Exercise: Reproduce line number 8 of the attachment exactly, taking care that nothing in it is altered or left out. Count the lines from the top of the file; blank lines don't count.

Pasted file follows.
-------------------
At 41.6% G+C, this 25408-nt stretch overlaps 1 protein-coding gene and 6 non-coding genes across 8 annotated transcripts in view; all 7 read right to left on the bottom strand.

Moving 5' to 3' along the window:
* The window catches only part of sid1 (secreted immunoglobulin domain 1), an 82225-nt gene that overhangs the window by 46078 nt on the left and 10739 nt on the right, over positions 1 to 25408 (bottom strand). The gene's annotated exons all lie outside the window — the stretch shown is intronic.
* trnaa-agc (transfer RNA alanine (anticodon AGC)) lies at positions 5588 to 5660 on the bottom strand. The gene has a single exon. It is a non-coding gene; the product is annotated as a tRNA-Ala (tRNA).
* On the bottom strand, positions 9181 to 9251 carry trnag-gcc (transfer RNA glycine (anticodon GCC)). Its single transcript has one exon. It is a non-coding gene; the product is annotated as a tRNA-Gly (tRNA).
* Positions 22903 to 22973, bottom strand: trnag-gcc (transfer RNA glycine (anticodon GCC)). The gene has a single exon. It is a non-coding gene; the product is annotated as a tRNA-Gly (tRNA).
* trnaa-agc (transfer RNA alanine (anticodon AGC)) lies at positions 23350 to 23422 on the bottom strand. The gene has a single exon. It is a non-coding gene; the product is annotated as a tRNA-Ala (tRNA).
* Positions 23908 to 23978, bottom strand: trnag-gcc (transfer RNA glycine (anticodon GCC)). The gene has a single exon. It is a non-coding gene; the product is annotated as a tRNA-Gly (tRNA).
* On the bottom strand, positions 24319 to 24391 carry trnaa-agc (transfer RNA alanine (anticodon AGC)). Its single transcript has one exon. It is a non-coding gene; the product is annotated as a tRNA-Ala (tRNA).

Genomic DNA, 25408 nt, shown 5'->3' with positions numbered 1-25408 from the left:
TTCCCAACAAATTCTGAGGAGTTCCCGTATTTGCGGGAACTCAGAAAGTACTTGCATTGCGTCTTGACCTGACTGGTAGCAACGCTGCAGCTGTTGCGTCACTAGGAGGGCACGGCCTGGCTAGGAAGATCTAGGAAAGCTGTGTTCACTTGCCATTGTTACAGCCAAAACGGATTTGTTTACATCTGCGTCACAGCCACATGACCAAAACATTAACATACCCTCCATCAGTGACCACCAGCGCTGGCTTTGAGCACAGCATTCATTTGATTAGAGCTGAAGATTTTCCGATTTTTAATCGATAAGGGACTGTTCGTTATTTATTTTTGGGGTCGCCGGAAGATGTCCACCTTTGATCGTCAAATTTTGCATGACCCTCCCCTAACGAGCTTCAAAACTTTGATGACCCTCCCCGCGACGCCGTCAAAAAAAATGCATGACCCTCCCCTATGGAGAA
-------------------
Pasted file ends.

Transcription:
* Positions 23908 to 23978, bottom strand: trnag-gcc (transfer RNA glycine (anticodon GCC)). The gene has a single exon. It is a non-coding gene; the product is annotated as a tRNA-Gly (tRNA).